Australians voted, and this is the result: A Coalition victory, possibly with a majority in the lower house.
Prime Minister Scott Morrison called it a “miracle”, given such a result seemed so unlikely according to the polls.
But the result is no miracle for action on climate change – nor for advancing equality, women’s representation in leadership or taking serious action on domestic violence, among other things.
According to the Women’s Electoral Lobby’s 2019 Federal Election Scorecard ranking the major political party’s commitment to women’s equality, the Coalition fell significantly short on even promising what’s needed.
The Lobby ranked each party on 12 fundamental issues affecting women’s equality, including eliminating violence against women, women’s health, an equitable taxation system, social services, vocational education and training, affordable housing, adequate retirement income, pay equality and childcare.
The Coalition’s result? It achieved just one dismal tick out of the possible 12 on on offer for its policies supporting women’s equality.
Then there’s the Liberal Party’s much discussed ‘problem with women’ — the one that saw a number of high profile women leaving the party in 2018, and Julie Bishop unable to rise to the top job, despite being the most qualified and experienced person for the role.
Still, this election has produced some bright spots for women – notably via those who managed to pick up seats.
Independent Zali Steggall successfully won the seat of Warringah, ending Tony Abbott’s 25 year run in the seat. Steggall has already declared she will be a “climate leader”, but her ability to have much sway in the lower house will depend on whether or not the Coalition wins a majority.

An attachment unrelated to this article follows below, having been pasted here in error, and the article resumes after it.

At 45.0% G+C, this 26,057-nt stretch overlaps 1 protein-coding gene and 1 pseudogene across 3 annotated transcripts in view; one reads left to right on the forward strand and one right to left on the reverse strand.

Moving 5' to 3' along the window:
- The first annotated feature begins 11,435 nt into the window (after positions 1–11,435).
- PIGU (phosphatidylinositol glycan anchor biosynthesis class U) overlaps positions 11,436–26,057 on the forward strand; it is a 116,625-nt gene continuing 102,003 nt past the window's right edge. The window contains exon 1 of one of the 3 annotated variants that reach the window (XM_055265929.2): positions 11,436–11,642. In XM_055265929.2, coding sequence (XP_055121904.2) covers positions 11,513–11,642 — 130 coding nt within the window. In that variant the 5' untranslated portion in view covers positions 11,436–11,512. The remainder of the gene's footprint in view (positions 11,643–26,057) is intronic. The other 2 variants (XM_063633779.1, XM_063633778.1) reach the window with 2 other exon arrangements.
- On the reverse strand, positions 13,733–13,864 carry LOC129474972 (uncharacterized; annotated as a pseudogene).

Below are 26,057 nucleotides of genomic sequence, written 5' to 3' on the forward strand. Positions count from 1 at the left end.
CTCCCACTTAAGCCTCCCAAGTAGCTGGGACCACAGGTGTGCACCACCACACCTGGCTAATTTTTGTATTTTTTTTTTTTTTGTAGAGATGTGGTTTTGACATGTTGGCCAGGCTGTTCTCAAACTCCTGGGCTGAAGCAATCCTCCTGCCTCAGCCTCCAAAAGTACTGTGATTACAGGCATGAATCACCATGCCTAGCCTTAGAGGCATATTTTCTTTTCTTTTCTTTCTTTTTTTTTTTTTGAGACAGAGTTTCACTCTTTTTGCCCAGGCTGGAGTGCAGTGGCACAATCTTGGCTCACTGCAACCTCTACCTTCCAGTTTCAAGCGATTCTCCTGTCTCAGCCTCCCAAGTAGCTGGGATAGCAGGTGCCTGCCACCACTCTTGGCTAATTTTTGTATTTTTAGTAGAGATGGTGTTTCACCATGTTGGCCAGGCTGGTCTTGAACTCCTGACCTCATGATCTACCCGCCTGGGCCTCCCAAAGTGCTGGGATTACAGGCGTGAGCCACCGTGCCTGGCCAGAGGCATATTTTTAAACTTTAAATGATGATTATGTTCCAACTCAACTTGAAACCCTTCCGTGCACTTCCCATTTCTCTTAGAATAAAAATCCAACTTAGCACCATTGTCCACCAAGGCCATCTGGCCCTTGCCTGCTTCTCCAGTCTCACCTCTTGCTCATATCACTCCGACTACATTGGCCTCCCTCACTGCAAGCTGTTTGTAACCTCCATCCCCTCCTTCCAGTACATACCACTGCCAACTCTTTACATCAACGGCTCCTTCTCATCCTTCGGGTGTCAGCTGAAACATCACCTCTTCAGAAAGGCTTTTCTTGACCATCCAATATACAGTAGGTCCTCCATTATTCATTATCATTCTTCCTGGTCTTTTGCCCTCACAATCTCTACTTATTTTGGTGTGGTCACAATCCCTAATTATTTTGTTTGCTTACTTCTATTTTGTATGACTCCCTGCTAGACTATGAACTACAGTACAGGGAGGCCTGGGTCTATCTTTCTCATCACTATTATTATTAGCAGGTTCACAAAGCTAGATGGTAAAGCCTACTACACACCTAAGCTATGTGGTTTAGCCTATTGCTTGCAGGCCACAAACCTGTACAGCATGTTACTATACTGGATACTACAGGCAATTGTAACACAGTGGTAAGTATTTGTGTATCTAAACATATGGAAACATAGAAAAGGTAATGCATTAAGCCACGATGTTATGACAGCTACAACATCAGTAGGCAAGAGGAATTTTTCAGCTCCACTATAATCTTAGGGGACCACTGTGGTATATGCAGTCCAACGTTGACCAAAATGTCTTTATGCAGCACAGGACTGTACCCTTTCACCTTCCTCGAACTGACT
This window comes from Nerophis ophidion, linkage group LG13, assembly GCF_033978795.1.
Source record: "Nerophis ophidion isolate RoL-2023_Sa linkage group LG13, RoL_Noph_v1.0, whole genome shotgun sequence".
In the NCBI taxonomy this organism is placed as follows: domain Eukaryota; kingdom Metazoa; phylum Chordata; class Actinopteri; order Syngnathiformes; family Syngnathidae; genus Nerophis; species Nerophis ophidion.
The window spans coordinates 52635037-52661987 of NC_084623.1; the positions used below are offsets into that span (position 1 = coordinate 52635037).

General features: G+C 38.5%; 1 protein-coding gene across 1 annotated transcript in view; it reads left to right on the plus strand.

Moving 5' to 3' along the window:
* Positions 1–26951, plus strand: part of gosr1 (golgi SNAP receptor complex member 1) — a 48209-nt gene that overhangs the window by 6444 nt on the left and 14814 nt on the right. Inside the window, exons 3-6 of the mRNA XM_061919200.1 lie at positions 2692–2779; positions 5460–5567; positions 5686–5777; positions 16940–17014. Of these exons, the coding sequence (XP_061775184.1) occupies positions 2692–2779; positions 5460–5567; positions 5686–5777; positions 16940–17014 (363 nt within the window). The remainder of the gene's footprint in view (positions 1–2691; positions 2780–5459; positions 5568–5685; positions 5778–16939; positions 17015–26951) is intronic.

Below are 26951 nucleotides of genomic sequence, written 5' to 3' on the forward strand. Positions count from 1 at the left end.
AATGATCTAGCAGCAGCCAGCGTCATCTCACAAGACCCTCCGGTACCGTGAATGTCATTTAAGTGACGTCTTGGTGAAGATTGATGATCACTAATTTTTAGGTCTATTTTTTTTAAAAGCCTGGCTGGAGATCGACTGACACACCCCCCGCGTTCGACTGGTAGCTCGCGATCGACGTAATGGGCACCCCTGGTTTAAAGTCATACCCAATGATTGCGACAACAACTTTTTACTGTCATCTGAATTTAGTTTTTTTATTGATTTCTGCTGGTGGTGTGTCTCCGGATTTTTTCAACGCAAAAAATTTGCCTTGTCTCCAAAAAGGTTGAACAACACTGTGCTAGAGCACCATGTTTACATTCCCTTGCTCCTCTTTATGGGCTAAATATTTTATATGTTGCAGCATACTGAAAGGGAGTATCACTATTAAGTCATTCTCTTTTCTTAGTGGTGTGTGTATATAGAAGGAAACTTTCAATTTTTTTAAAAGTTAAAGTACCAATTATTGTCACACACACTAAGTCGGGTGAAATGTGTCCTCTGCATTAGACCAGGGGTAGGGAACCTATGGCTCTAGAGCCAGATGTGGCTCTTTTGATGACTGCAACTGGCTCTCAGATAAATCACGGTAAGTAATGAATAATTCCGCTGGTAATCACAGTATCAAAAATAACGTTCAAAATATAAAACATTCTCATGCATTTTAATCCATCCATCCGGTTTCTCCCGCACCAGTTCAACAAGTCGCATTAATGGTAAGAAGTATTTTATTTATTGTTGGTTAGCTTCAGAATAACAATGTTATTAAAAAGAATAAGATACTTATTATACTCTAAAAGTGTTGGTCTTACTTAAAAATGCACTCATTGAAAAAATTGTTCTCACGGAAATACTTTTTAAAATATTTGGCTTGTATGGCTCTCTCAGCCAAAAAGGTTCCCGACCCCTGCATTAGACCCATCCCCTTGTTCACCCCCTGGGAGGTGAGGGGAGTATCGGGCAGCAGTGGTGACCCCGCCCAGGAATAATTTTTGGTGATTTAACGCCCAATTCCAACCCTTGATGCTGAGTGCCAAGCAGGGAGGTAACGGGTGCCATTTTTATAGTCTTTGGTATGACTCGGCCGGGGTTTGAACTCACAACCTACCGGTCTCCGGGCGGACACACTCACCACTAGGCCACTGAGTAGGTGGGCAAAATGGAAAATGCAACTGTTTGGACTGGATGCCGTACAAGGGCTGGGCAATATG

Another independent, Helen Haines, has picked up the seat of Indi, taking the baton from Cathy McGowan and making history in the process – becoming the first independent to succeed another in the Federal Parliament.
The race is still too close to call in Wentworth, with independent Kerryn Phelps slightly behind her Liberal rival Dave Sharma. There’s a possibility that Phelps could just hang on.
And a handful of new women will now be part of Scott Morrison’s Coalition government, with Bridget Archer winning for the Liberal party in the seat of Bass and Melissa McIntosh in the seat of Lindsay. Sarah Richards may also pick up the seat of Macquarie with the race currently too close to call, along with Gladys Liu in Chisholm.
Finally, with Bill Shorten stepping down from the leadership of the Labor party, his deputy Tanya Plibersek could potentially take the helm. She told Insiders this morning that she’s “considering” entering the race, along with Chris Bowen and Anthony Albanese. The leadership process can take weeks after the rules were changed by Kevin Rudd back in 2013, with contenders now having to win both the support of the party room and the Labor party members.
Plibersek must surely have a good chance, having served as deputy leader for six years now and having previously held a number of high profile portfolios during previous Labor governments.
But as we’ve learnt time and time again, there are no easy predictions that can be made in Australian politics.